WASHINGTON: A weekend of protests brought tens of thousands of people out on US streets, with the majority demanding a halt to Israel’s military operation in Gaza.
The pro-Palestine protesters were mainly Muslims getting restless as Israel plans to advance with a military offensive. Some demonstrators also included Jews and Christians, albeit in small numbers.
Pro-Israel groups, including those formed by Muslims, were also out in the streets, supporting the Israeli offensive.
Almost daily protests have been held in New York since Thursday as thousands of pro-Palestine demonstrators take to the streets to denounce Israeli bombings in the Gaza Strip. Calling for an end to Israeli occupation, protesters took up multiple blocks in Times Square and other areas.
Pro-Palestine and pro-Israel protesters face off in cities; FBI chief warns of domestic threat
In Washington, one group was hugely outnumbered by pro-Palestine demonstrators — about 200 supporters of Israel gathered outside Freedom Plaza near the White House, compared to an estimated 10,000 who marched around the White House supporting Palestinians.
Some protesters are also trying to dial down the tensions. At the White House rally, some supporters of Palestine urged Americans to “look at the wider issue” instead of focusing entirely on Hamas’ attacks.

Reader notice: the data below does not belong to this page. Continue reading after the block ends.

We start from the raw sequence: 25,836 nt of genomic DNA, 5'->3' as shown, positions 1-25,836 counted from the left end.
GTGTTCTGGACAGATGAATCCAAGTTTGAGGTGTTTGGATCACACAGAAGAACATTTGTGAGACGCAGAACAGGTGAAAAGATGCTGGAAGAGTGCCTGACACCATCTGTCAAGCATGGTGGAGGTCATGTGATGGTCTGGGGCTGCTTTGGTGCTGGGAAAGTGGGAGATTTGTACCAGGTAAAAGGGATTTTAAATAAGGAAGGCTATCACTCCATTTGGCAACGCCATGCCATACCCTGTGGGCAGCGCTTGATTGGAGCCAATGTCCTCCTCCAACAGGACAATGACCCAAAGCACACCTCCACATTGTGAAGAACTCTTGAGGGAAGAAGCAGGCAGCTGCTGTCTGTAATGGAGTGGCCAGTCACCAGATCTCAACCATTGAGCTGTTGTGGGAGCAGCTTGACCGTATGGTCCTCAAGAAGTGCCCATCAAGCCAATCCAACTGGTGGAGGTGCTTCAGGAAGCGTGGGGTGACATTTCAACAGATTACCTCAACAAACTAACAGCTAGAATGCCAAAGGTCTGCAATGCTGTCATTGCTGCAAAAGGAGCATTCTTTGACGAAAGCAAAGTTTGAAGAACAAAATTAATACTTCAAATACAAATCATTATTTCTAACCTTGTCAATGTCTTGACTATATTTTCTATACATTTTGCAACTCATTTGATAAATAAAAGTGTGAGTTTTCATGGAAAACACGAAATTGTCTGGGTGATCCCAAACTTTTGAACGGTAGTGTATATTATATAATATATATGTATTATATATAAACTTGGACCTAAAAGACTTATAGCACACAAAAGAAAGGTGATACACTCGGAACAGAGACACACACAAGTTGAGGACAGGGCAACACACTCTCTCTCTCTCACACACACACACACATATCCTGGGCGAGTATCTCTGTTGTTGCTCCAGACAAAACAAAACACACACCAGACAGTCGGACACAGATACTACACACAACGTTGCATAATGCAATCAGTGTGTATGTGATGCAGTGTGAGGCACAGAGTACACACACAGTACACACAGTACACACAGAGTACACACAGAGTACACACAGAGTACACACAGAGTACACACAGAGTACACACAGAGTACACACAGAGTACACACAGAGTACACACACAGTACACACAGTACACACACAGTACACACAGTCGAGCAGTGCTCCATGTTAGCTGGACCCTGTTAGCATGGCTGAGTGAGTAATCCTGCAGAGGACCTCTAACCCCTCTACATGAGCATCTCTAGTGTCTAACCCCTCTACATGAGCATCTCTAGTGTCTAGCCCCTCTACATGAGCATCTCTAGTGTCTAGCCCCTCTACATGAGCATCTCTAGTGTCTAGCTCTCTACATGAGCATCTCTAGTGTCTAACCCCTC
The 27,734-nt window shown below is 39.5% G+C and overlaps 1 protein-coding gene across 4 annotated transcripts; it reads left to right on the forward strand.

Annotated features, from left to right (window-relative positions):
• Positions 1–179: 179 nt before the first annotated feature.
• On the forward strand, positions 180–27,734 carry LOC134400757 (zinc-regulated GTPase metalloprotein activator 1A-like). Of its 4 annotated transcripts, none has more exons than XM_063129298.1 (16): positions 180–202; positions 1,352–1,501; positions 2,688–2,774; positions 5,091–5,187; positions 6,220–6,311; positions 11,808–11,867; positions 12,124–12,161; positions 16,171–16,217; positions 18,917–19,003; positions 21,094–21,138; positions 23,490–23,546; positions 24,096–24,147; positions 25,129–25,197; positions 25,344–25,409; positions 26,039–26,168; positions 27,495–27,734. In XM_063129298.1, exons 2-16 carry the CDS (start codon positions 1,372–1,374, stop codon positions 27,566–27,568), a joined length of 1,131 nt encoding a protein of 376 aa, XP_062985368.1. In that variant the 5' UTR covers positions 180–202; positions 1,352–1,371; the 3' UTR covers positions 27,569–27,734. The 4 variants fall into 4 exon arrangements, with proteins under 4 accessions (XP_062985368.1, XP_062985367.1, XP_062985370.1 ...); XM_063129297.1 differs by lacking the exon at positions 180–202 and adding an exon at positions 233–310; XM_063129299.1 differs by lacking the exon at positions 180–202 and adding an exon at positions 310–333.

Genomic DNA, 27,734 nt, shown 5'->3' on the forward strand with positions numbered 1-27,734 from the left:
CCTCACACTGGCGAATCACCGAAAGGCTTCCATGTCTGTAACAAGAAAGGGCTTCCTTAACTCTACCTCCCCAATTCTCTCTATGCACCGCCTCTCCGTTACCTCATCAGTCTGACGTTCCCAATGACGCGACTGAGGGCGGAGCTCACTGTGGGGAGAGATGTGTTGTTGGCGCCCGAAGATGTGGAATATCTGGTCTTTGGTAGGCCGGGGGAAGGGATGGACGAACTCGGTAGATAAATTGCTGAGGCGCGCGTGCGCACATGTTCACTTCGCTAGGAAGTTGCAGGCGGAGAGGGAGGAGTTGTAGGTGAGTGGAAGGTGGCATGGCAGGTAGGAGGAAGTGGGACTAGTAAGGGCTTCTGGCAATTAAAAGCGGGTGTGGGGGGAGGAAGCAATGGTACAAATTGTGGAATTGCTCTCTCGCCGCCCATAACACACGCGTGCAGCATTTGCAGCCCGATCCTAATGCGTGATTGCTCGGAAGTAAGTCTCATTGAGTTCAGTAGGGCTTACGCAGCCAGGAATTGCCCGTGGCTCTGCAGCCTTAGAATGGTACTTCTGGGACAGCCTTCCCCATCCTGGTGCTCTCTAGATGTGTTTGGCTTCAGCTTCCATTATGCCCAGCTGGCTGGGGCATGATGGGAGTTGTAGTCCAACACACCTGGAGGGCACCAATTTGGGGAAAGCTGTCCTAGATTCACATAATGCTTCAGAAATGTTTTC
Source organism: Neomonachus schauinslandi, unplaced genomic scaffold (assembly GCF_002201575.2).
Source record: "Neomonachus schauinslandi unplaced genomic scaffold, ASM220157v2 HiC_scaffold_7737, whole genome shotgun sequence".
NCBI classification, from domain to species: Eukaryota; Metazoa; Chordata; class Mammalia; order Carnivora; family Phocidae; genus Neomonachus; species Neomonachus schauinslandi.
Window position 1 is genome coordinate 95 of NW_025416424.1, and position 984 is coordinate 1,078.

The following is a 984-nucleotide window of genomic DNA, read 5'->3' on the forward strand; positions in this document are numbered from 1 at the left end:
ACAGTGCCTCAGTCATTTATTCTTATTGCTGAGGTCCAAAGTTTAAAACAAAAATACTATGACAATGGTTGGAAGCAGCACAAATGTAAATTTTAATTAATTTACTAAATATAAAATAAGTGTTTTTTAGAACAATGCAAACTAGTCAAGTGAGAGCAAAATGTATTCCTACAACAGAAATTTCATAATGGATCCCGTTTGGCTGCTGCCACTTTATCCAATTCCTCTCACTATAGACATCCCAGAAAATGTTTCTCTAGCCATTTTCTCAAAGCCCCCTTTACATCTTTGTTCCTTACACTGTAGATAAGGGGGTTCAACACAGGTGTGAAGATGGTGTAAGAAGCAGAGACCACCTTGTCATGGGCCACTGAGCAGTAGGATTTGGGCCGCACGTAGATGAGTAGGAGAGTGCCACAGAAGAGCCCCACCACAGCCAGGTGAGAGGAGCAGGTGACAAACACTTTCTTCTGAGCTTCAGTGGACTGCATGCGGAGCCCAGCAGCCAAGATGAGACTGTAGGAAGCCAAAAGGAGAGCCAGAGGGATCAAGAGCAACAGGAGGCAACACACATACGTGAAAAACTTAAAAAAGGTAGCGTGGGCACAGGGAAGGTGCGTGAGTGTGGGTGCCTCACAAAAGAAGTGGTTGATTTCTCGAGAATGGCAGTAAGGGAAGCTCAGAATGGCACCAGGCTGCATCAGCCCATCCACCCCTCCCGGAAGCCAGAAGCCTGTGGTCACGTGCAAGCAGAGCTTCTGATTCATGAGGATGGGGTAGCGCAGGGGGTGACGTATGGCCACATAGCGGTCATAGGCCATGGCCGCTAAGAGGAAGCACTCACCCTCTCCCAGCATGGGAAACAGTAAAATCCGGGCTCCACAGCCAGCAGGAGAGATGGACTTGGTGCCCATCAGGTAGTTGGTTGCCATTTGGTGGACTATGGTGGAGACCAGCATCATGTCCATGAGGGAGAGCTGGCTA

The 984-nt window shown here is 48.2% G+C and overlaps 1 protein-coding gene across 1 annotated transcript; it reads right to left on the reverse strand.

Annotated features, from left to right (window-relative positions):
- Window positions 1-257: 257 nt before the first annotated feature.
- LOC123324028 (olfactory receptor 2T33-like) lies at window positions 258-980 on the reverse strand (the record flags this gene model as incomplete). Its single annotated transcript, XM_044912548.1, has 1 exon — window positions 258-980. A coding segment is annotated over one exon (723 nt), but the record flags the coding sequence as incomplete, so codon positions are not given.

“Not all of us hate Jews or Israelis,” said M. Nabeel, a Palestinian. “But we too need a place to call home, a place to live peacefully.”
In Los Angeles, thousands of demonstrators carrying Palestinian flags and signs denouncing Israeli apartheid were seen marching down Wilshire Boulevard on Saturday afternoon.
Concerns about the fallout of the ongoing Israel-Hamas conflict also caused Florida Governor Ron DeSantis, a 2024 presidential front-runner, to demand the US government not to accept refugees from Gaza as “they are all radicalised”.
“If you look at how they behave, not all of them are Hamas, but they are all anti-semitic,” said Mr DeSantis. “None of them believe in Israel’s right to exist,” he claimed.
One of Mr DeSantis’s 2024 rivals, former Arkansas governor Asa Hutchinson, concurred with him over not accepting refugees from Gaza but warned against making generalisations about them. “It’s dangerous when you categorise people like this.”
But the generalisation has started, or at least that’s how a group of Pakistanis felt who gathered at a South Asian restaurant in Northern Virginia after a pro-Palestinian rally in Washington.
“This week, at least a dozen passengers asked me ’Why do you Muslims support terrorists attacking innocent citizens,” said N. Khan, a cab driver in Washington.
“I told them those were Hamas fighters, not ordinary Palestinians. I also told them all Muslims are not terrorists.”
The growing tensions forced FBI Director Christopher A. Wray to warn Americans that he expects a spike in domestic threats.
“In this heightened environment, there’s no question we’re seeing an increase in reported threats, and we have to be on the lookout, especially for lone actors who may take inspiration from recent events.”
Fox News reported that Director Wray also asked the public to continue sharing intelligence with them.
Published in Dawn, October 16th, 2023